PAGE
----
Robberies Increase as Economy Weakens

On the same day New York City Police Commissioner Raymond Kelly decried the city's significant jump in bank robberies, three Gotham banks were robbed.

When Are Banks Robbed Most Often? Read the Statistics

"[We've seen] a 100 percent increase in armed robberies and a 200 percent increase in robberies by note passers," said Kelly, whose city has been hit with 159 bank robberies between January and April 13 of this year — more than were reported in all of 1999 or 2000.

In the first three months of 2003, there were 1,679 bank robberies in the country, according to the FBI. That is down from a year ago. But for some big cities across the nation, the number of robberies have increased, from San Diego to Atlanta to Boston. The criminals are often amateurs and the average take is a few thousand dollars, but some of the incidents are eye-opening:

In Richmond, Va., one robbery took place while the bank's CEO was being photographed nearby. In York, Pa., a kindergarten teacher made off with $2,500 after passing the teller a note claiming he had a gun. He didn't.

Are Banks Partly to Blame?

Historically, hard economic times are tied to an uptick in bank heists, but there are measures banks can take to protect themselves, say experts.

Kelly believes a permissive attitude on the part of the banks is a factor. "They've made it much easier for people to come in, pass a note, and get money," he said. "I think this is just easy money."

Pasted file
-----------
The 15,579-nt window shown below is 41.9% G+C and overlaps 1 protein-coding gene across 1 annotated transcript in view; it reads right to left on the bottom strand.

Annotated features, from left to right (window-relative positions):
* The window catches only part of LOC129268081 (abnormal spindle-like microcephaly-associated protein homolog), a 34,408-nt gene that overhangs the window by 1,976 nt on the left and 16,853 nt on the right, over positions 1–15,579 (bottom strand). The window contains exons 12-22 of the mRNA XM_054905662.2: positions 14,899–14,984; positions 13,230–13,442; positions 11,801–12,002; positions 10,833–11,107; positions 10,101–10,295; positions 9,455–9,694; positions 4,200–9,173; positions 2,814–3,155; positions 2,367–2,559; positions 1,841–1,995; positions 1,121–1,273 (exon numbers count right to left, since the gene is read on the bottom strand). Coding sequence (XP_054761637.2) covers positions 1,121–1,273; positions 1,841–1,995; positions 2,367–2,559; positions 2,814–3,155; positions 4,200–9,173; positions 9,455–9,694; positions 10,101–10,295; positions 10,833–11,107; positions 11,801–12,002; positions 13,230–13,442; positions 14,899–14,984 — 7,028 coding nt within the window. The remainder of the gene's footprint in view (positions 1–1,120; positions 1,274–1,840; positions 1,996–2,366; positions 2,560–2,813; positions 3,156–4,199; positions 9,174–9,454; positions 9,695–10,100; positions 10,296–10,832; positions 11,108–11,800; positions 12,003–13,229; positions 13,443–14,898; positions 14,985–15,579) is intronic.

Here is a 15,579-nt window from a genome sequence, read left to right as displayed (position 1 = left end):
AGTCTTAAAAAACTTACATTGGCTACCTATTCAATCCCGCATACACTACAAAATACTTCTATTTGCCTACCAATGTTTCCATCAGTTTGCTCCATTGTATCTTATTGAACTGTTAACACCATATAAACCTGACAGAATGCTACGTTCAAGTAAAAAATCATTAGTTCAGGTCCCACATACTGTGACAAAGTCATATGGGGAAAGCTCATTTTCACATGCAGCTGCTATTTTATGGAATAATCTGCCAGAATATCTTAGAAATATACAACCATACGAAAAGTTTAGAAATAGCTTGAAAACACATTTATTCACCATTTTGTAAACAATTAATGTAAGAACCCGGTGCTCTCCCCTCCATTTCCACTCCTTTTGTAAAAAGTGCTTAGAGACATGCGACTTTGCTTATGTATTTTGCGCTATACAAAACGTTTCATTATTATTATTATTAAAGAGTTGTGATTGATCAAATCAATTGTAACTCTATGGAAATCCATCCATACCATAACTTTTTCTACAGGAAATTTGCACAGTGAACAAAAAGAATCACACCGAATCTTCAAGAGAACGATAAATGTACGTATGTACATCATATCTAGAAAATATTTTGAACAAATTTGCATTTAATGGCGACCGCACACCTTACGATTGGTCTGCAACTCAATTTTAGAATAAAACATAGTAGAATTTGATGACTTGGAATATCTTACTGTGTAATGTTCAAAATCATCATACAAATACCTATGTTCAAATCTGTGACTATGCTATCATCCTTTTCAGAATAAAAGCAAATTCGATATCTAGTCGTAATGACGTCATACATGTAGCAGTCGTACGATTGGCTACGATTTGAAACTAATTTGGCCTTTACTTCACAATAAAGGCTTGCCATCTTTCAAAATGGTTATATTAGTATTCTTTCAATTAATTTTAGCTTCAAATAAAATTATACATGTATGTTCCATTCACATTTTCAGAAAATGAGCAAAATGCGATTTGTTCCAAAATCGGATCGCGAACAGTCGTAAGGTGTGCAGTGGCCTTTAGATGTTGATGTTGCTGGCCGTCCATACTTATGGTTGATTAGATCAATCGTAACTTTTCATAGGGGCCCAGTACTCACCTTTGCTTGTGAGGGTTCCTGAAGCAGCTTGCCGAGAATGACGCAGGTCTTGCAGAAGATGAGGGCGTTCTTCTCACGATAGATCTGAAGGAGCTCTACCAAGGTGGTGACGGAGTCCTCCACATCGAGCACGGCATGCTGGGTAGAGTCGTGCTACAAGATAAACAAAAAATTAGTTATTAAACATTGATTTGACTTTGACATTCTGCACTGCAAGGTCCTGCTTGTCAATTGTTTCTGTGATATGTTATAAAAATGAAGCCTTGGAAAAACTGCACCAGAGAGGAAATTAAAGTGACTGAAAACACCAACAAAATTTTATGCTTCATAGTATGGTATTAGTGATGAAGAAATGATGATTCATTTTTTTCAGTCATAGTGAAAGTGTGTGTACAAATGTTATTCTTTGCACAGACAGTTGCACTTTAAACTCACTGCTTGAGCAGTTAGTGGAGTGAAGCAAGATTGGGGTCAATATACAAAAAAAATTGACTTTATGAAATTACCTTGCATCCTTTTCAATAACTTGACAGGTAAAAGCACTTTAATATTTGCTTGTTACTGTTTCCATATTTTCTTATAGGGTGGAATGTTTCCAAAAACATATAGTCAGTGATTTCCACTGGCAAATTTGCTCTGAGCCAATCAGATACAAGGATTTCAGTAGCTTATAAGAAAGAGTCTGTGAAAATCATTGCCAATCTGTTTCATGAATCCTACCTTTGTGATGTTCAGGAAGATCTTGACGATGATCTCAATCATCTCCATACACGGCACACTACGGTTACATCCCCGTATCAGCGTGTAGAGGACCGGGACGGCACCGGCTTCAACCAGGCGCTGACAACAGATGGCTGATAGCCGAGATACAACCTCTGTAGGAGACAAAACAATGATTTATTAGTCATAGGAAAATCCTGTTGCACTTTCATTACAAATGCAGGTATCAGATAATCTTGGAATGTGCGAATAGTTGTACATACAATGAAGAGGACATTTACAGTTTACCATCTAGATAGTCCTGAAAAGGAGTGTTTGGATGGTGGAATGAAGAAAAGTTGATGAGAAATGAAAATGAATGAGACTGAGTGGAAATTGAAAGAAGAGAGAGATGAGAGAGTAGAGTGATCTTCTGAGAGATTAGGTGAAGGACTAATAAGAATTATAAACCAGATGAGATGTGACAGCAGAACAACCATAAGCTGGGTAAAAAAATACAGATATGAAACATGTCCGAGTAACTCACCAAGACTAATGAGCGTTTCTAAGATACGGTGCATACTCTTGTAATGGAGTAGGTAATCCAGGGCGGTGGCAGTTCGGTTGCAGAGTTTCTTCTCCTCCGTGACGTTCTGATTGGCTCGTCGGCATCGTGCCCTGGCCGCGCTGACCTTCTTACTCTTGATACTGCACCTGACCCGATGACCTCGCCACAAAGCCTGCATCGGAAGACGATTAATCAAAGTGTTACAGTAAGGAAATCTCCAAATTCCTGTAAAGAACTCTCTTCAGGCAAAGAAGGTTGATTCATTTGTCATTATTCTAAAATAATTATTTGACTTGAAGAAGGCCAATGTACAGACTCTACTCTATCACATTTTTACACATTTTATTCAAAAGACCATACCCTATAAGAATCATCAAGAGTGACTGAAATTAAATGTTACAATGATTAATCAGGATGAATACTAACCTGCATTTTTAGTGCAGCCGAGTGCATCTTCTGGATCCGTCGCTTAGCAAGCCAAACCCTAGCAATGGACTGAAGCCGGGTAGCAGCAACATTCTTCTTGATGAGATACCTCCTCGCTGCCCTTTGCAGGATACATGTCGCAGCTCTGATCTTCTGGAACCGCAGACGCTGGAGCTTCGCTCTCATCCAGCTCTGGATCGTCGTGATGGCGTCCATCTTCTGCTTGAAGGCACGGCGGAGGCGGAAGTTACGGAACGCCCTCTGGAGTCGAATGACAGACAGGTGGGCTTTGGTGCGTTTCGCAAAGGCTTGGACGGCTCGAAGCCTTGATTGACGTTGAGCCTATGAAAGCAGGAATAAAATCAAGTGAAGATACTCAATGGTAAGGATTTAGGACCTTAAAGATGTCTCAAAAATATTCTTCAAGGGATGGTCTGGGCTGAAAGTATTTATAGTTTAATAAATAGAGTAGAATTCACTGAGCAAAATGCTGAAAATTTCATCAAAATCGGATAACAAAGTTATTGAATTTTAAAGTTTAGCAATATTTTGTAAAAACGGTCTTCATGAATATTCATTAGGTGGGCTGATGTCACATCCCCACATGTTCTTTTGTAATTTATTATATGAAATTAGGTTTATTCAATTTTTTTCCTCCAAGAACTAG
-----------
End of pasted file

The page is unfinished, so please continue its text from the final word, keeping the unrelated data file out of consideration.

With customers' convenience in mind, banks have opened more branches for longer hours, increasing their vulnerability to robbery. In Atlanta, for instance, where robberies are up 35 percent this year, banks in grocery stores have become a popular target.

Banks are no longer the fortresses of armed guards and bulletproof teller windows they used to be. The Plexiglas barriers, armed guards and digital surveillance that can help to deter robbers have been expensive to implement, and banks have been slow to invest in them, according to law enforcement experts.

"[The] kind of security measures you have at your institution will dictate whether or not you become a victim," said FBI Special Agent Daniel Bodony.

The banking industry says security doesn't have to be visible to be good. Silent alarms and surveillance cameras are nearly everywhere, according to Michael Smith, president of the New York Bankers Association.

"There may be a feeling there is no security there, but quite frankly, there is a lot of security there," he told ABCNEWS.

Armed Robberies Still Attempted — Not Thwarted

In Los Angeles, where heavy spending on security has reduced the number of nonviolent robberies, "takeover"-style cases involving weapons and hostages are on the rise. The "Whisper Bandit," so nicknamed because of his soft-spoken manner with tellers, showed a gun in his waistband as he robbed seven Southern California banks. After evading police in a high-speed chase last week, he shot himself on a busy interstate freeway.

Faced with grave statistics and embarrassing publicity, the banking industry has promised to do more to secure money and its employees.

Still, Bodony is unconvinced. "It's truly one of those crimes that's going to occur one way or the other," he said. "It just depends on what kind of violence they have to use to offset the actual prevention that's been put in place by the banks."

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